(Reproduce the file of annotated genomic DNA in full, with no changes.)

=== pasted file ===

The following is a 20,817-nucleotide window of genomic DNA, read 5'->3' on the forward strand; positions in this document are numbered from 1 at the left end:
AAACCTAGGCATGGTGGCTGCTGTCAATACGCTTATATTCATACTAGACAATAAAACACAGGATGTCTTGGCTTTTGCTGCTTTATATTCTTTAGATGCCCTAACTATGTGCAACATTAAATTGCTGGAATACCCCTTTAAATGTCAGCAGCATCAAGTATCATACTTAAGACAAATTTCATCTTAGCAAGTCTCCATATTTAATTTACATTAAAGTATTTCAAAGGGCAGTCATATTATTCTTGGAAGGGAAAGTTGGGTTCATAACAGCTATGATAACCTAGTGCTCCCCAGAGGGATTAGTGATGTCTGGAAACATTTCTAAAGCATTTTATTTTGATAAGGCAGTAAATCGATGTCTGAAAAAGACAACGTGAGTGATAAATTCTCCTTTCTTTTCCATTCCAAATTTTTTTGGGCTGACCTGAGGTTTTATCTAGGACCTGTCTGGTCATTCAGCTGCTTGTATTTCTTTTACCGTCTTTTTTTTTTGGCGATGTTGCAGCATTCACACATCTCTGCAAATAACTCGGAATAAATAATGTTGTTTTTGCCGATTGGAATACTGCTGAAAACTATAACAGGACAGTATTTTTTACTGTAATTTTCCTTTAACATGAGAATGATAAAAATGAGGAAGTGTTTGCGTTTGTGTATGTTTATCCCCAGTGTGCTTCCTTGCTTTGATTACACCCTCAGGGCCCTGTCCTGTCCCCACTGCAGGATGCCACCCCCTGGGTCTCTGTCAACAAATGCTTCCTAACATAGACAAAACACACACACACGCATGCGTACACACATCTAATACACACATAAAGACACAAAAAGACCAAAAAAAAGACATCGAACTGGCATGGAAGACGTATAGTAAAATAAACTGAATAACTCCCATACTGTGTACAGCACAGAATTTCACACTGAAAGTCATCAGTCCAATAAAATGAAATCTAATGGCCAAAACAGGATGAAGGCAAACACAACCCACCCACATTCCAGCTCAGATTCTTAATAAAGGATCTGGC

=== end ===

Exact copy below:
The following is a 20,817-nucleotide window of genomic DNA, read 5'->3' on the forward strand; positions in this document are numbered from 1 at the left end:
AAACCTAGGCATGGTGGCTGCTGTCAATACGCTTATATTCATACTAGACAATAAAACACAGGATGTCTTGGCTTTTGCTGCTTTATATTCTTTAGATGCCCTAACTATGTGCAACATTAAATTGCTGGAATACCCCTTTAAATGTCAGCAGCATCAAGTATCATACTTAAGACAAATTTCATCTTAGCAAGTCTCCATATTTAATTTACATTAAAGTATTTCAAAGGGCAGTCATATTATTCTTGGAAGGGAAAGTTGGGTTCATAACAGCTATGATAACCTAGTGCTCCCCAGAGGGATTAGTGATGTCTGGAAACATTTCTAAAGCATTTTATTTTGATAAGGCAGTAAATCGATGTCTGAAAAAGACAACGTGAGTGATAAATTCTCCTTTCTTTTCCATTCCAAATTTTTTTGGGCTGACCTGAGGTTTTATCTAGGACCTGTCTGGTCATTCAGCTGCTTGTATTTCTTTTACCGTCTTTTTTTTTTGGCGATGTTGCAGCATTCACACATCTCTGCAAATAACTCGGAATAAATAATGTTGTTTTTGCCGATTGGAATACTGCTGAAAACTATAACAGGACAGTATTTTTTACTGTAATTTTCCTTTAACATGAGAATGATAAAAATGAGGAAGTGTTTGCGTTTGTGTATGTTTATCCCCAGTGTGCTTCCTTGCTTTGATTACACCCTCAGGGCCCTGTCCTGTCCCCACTGCAGGATGCCACCCCCTGGGTCTCTGTCAACAAATGCTTCCTAACATAGACAAAACACACACACACGCATGCGTACACACATCTAATACACACATAAAGACACAAAAAGACCAAAAAAAAGACATCGAACTGGCATGGAAGACGTATAGTAAAATAAACTGAATAACTCCCATACTGTGTACAGCACAGAATTTCACACTGAAAGTCATCAGTCCAATAAAATGAAATCTAATGGCCAAAACAGGATGAAGGCAAACACAACCCACCCACATTCCAGCTCAGATTCTTAATAAAGGATCTGGC